GeoCarta Has Moved

Mar 19, 2007

Map Detailing Galveston Island's Risk Unveiled

The first map detailing geological hazards on Galveston Island has been completed and has set the stage for the inevitable clash between developers and environmentalists, the Houston Chronicle reported. Jim Gibeaut who serves as state geologist for the State of Texas says the map may be the first to document the hazards on a populated barrier island.

The map divides the island into four hazard zones ranging from imminent hazard potential to low hazard potential. Several subdivisions already sit in imminent hazard areas of the island, and more are planned.

More from the Chronicle:

The Galveston Chamber of Commerce predicts that 3,800 new residential homes will be built this year, and most are likely to be built on the west end of the island where the map shows the most hazardous areas.

Supporters of new regulations say they are needed to protect homebuyers, wetlands that are vital to the shrimp and sports fishing industries, and wildlife and natural features that attract tourists.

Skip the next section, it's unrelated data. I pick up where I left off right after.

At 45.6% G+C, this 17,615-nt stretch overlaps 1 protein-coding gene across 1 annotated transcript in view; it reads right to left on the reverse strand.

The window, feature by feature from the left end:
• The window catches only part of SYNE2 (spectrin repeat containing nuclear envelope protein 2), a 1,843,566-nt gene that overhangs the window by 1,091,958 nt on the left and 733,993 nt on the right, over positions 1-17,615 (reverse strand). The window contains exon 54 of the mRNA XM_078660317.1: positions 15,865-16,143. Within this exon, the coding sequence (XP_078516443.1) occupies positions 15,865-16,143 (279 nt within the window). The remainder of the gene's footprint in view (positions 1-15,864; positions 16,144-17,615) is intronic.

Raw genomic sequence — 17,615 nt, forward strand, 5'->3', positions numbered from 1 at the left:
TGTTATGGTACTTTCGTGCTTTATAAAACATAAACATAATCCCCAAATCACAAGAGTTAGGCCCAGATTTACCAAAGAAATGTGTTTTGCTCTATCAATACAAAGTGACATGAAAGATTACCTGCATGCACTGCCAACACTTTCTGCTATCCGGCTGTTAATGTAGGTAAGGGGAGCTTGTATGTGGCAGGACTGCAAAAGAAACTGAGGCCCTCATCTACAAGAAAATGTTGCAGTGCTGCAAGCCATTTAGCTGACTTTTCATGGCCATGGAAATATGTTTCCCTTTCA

Others view the map with skepticism and see potential regulations as an infringement on private property rights and a hindrance to economic development.
Gibeaut said data from the study used to create the map shows that the island will gradually shrink within the next 60 years as it sinks while sea levels rise and the waves slowly chop away the beach.

"The island is in a squeeze play," Gibeaut said.

The sea level is rising at about 6.5 millimeters, or about one-quarter inch, a year, based on data recorded since 1909 from a tide gauge at Pier 21 in Galveston, he said. Gibeaut called the rise "scary" in his appearance before the City Council and Planning Commission on March 8.

Dr. Gibeaut said Galveston Island is sinking due to the weight of its silt deposits and oil and gas drilling. At the same time, the Gulf or Mexico is eroding as much as 10 feet per year in some places on the island he said.

On September 8, 1900, a hurricane struck the island, killing between 6,000 and 12,000 people. That hurricane was the deadliest natural disaster in the history of the United States.

See also: Galveston Island Sinking Faster Than Previously Thought
Waterfront Property May Be Closer Than You Think